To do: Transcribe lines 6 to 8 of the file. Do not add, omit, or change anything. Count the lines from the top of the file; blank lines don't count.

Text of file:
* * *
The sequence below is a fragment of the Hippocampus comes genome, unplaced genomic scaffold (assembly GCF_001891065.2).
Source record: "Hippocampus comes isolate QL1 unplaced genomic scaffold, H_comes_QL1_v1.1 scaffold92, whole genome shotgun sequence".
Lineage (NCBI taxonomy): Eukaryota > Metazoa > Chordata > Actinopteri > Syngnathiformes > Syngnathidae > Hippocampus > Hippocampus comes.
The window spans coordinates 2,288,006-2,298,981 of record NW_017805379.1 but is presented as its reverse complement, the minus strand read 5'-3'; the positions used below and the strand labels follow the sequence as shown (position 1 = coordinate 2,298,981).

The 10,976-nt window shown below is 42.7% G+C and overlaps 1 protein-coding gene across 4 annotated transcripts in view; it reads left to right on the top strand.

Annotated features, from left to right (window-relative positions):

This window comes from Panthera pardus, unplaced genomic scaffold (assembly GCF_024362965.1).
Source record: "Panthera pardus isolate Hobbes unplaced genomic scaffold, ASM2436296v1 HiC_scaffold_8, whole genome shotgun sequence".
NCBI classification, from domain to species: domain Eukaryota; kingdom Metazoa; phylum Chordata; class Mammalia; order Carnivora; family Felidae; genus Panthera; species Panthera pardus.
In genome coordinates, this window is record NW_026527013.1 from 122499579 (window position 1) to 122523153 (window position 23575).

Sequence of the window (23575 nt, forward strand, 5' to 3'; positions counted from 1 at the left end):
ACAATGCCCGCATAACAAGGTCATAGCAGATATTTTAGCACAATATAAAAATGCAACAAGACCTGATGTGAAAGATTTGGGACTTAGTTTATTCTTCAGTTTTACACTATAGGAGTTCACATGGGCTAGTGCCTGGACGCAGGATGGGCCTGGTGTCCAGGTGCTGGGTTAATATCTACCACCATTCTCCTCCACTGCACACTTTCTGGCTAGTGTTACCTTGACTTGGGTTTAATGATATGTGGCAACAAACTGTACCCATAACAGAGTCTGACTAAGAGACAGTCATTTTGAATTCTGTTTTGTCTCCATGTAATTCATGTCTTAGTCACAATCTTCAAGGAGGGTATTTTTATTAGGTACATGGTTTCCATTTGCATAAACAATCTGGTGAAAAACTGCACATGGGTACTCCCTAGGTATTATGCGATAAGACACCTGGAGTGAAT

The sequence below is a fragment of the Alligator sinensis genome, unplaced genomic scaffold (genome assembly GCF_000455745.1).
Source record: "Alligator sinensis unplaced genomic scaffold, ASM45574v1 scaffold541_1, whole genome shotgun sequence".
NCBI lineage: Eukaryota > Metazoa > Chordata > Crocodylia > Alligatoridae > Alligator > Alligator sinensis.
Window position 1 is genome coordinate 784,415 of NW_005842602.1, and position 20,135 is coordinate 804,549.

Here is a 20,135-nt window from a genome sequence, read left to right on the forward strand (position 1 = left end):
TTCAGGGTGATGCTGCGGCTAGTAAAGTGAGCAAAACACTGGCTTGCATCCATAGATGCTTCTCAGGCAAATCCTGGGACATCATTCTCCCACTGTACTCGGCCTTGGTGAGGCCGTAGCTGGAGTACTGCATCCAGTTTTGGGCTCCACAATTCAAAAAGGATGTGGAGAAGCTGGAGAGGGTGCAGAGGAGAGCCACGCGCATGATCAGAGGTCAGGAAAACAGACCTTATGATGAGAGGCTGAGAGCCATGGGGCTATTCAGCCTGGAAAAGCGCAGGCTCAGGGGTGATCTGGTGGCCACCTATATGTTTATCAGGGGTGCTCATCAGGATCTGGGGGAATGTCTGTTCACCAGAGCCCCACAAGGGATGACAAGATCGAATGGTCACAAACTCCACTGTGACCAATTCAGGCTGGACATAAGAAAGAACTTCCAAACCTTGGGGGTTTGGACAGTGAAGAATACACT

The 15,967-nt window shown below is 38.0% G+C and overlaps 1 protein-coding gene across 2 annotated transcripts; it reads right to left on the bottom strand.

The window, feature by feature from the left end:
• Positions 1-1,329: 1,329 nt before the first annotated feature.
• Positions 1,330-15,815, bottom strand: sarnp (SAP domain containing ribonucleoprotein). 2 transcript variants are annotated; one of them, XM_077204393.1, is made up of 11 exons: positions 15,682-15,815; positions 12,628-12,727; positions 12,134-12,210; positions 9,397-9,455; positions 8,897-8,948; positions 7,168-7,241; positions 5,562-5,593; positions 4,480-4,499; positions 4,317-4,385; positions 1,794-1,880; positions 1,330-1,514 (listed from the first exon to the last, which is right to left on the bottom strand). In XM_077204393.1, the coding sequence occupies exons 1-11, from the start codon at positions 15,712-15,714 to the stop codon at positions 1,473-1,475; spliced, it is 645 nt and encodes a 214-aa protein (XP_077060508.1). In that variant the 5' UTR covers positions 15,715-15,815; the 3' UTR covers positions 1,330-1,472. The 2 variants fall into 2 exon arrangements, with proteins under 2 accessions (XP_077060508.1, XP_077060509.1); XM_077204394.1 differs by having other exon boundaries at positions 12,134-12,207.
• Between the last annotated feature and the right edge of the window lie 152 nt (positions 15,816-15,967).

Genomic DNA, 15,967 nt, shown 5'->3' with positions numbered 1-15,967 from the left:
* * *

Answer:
Annotated features, from left to right (window-relative positions):

This window comes from Panthera pardus, unplaced genomic scaffold (assembly GCF_024362965.1).
Source record: "Panthera pardus isolate Hobbes unplaced genomic scaffold, ASM2436296v1 HiC_scaffold_8, whole genome shotgun sequence".